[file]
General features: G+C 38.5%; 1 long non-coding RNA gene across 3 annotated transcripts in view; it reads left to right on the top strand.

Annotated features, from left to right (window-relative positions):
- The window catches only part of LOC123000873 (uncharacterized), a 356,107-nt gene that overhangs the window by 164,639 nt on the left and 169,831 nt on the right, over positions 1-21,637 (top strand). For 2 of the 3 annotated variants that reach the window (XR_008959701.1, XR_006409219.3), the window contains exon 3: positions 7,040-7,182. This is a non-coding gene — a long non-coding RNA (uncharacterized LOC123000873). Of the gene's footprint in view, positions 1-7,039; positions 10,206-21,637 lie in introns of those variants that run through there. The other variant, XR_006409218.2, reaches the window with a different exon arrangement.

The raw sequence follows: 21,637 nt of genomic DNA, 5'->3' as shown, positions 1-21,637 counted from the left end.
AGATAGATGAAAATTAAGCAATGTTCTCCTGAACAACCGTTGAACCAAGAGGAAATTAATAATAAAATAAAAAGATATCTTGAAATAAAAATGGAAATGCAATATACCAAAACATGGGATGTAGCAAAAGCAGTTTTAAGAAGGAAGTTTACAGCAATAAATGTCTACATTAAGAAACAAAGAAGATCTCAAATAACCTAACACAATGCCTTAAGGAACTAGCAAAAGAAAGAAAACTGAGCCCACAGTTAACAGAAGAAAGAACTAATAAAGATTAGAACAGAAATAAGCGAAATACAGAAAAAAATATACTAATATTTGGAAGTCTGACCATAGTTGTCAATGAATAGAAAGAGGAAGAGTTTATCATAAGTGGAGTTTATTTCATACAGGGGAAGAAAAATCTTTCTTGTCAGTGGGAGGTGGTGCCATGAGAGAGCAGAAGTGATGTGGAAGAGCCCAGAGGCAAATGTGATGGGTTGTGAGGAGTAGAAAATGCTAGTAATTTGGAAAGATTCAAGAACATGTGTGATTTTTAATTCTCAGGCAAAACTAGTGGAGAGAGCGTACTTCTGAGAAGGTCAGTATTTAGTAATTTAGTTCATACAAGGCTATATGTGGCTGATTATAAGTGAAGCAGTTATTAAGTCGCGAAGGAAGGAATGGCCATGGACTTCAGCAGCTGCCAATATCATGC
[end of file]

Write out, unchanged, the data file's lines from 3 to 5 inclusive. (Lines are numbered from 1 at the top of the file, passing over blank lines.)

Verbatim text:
- The window catches only part of LOC123000873 (uncharacterized), a 356,107-nt gene that overhangs the window by 164,639 nt on the left and 169,831 nt on the right, over positions 1-21,637 (top strand). For 2 of the 3 annotated variants that reach the window (XR_008959701.1, XR_006409219.3), the window contains exon 3: positions 7,040-7,182. This is a non-coding gene — a long non-coding RNA (uncharacterized LOC123000873). Of the gene's footprint in view, positions 1-7,039; positions 10,206-21,637 lie in introns of those variants that run through there. The other variant, XR_006409218.2, reaches the window with a different exon arrangement.

The raw sequence follows: 21,637 nt of genomic DNA, 5'->3' as shown, positions 1-21,637 counted from the left end.
AGATAGATGAAAATTAAGCAATGTTCTCCTGAACAACCGTTGAACCAAGAGGAAATTAATAATAAAATAAAAAGATATCTTGAAATAAAAATGGAAATGCAATATACCAAAACATGGGATGTAGCAAAAGCAGTTTTAAGAAGGAAGTTTACAGCAATAAATGTCTACATTAAGAAACAAAGAAGATCTCAAATAACCTAACACAATGCCTTAAGGAACTAGCAAAAGAAAGAAAACTGAGCCCACAGTTAACAGAAGAAAGAACTAATAAAGATTAGAACAGAAATAAGCGAAATACAGAAAAAAATATACTAATATTTGGAAGTCTGACCATAGTTGTCAATGAATAGAAAGAGGAAGAGTTTATCATAAGTGGAGTTTATTTCATACAGGGGAAGAAAAATCTTTCTTGTCAGTGGGAGGTGGTGCCATGAGAGAGCAGAAGTGATGTGGAAGAGCCCAGAGGCAAATGTGATGGGTTGTGAGGAGTAGAAAATGCTAGTAATTTGGAAAGATTCAAGAACATGTGTGATTTTTAATTCTCAGGCAAAACTAGTGGAGAGAGCGTACTTCTGAGAAGGTCAGTATTTAGTAATTTAGTTCATACAAGGCTATATGTGGCTGATTATAAGTGAAGCAGTTATTAAGTCGCGAAGGAAGGAATGGCCATGGACTTCAGCAGCTGCCAATATCATGC